Like many people, I’ve been thinking about awards this weekend. A couple of days ago, SFWA announced this year’s Nebula and Norton Award nominees, and as I write this blog post, the Oscars are happening. Not too long ago, the internet was flooded with “Best of 2014” lists, which can be a fragile time for authors. Lots of authors check out those lists when they’re posted in the hopes that our books are among those being recognized — and sadly, we are often disappointed.
I think awards and best-of lists and sometimes even the NY Times Bestseller list are terrific; they’re some of the places I go for book recommendations, and they’re a good way to see what people are reading and what they’re excited about. I’m happy that people even get that excited by books, and it’s always wonderful to see that people are reading and talking about what they’re reading.
But while being listed or nominated for an award — let alone taking home the prize — can be a high point in a writing career, not winning recognition can contribute to the low points. It’s discouraging when your work is seemingly overlooked or ignored. Sometimes you even feel envy: Why is that terrible book getting all the attention instead of my work of genius? you might muse to yourself or Tweet publicly (not advised).
The harsh reality of publishing is that a lot of books are published every year and it’s incredibly difficult to get noticed by readers, reviewers, awards committees. My best advice for getting through awards season and readers’ polls and best-of lists is to remind yourself that “best” is an entirely subjective opinion.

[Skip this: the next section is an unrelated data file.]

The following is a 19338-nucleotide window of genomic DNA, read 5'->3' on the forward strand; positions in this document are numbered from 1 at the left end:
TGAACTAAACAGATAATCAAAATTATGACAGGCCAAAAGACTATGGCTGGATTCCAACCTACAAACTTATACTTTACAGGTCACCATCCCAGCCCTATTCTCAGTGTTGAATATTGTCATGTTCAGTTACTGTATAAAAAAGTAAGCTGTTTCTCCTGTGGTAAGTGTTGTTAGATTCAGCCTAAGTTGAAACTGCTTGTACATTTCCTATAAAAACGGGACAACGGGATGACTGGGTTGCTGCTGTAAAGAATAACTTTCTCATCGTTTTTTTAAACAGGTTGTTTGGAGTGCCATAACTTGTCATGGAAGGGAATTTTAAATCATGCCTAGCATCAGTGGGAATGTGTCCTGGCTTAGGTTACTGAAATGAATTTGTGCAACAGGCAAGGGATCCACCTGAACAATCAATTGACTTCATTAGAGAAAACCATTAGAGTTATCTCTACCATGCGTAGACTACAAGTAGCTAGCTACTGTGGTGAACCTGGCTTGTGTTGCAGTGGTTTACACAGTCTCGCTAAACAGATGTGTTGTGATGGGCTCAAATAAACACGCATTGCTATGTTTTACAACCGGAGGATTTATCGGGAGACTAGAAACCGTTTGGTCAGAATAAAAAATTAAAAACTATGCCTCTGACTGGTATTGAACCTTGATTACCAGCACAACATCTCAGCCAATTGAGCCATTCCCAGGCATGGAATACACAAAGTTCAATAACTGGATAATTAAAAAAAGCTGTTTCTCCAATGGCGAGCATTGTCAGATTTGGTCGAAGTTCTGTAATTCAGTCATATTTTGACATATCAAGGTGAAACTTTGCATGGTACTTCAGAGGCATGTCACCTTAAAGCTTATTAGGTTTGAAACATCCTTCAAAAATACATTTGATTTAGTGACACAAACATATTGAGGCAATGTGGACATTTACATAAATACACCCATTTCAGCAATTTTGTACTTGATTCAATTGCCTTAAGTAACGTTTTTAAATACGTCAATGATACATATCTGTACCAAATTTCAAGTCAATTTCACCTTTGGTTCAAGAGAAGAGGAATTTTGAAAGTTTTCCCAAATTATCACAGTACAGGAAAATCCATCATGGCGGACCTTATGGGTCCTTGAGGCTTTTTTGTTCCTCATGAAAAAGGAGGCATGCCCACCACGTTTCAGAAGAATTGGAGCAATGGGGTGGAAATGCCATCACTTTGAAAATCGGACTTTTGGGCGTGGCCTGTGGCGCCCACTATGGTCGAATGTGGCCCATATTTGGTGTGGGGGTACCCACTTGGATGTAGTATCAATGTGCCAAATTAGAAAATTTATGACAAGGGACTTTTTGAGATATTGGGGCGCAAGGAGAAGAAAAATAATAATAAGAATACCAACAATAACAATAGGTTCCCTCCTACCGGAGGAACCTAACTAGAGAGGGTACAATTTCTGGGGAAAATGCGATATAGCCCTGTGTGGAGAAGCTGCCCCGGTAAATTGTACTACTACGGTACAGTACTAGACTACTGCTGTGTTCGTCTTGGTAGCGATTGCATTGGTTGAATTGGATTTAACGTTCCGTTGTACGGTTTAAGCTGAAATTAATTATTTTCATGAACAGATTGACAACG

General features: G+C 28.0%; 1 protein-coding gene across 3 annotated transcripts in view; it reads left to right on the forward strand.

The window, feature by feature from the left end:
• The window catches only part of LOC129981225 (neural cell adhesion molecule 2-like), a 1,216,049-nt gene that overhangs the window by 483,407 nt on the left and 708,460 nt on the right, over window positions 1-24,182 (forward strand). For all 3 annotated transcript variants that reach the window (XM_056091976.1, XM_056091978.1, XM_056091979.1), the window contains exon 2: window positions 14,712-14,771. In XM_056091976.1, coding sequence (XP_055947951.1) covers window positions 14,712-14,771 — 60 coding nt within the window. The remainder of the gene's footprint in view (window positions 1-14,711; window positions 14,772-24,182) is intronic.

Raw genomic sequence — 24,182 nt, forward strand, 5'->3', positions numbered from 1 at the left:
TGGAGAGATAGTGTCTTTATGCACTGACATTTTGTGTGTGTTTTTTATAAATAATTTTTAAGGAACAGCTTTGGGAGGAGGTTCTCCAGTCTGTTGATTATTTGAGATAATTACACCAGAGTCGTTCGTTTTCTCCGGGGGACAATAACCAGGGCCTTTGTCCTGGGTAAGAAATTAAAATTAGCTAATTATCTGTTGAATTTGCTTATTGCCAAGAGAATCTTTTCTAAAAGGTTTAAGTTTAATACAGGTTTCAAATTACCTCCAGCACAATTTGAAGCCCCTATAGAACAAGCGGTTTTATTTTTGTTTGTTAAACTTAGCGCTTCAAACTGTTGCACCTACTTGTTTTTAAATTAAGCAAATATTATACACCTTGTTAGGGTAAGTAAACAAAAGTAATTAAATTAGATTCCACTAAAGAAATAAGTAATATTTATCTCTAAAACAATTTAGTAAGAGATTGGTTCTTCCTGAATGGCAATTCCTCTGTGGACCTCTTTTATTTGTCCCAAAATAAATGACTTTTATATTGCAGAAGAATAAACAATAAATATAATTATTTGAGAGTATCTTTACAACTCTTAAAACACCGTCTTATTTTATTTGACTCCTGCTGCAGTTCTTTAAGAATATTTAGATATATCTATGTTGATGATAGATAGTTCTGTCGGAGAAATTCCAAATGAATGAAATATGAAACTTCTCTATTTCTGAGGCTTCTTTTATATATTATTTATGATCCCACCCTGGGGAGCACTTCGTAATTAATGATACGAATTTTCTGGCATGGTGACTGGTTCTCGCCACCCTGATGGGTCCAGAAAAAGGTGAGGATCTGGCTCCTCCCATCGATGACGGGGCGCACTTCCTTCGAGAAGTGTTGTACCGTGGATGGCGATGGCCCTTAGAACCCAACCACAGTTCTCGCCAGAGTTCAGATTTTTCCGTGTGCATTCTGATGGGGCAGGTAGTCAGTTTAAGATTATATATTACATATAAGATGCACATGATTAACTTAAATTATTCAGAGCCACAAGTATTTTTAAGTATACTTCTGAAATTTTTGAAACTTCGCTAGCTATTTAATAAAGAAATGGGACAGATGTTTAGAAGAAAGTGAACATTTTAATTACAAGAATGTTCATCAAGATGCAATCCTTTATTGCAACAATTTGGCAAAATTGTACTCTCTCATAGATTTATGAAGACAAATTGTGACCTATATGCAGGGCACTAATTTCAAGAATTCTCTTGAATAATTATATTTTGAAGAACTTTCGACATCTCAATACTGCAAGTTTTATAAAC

Consider this weekend’s Academy Awards. I don’t know all the winners yet, but I can already tell you that The LEGO Movie was robbed of a nomination for Best Animated Feature. Think about the movies you saw this year and how few of them were nominated for anything. Then think about those that were nominated and what your pick for each award was. Chances are, some of those Oscars went to different films.
There are lots of reasons why one film might do better than another. It had better distribution or advertising. The director had been slighted for his entire career and it was time to recognize his work. The film covered a timely topic that spoke to people in a meaningful way, or the Academy is trying to make some kind of political statement. Or, maybe it really was “the best,” whatever that means.
Just like your sales numbers, you have little control over awards and recognition. Sure, you can spend enormous time and money promoting your work, but the most important thing is to write the best book you can, a book you’re proud to have published, and hope readers find it. Then write the next one.
What do you think about awards and best-of lists? Do they influence your reading? What are some of the unsung books you would like to see win all the awards?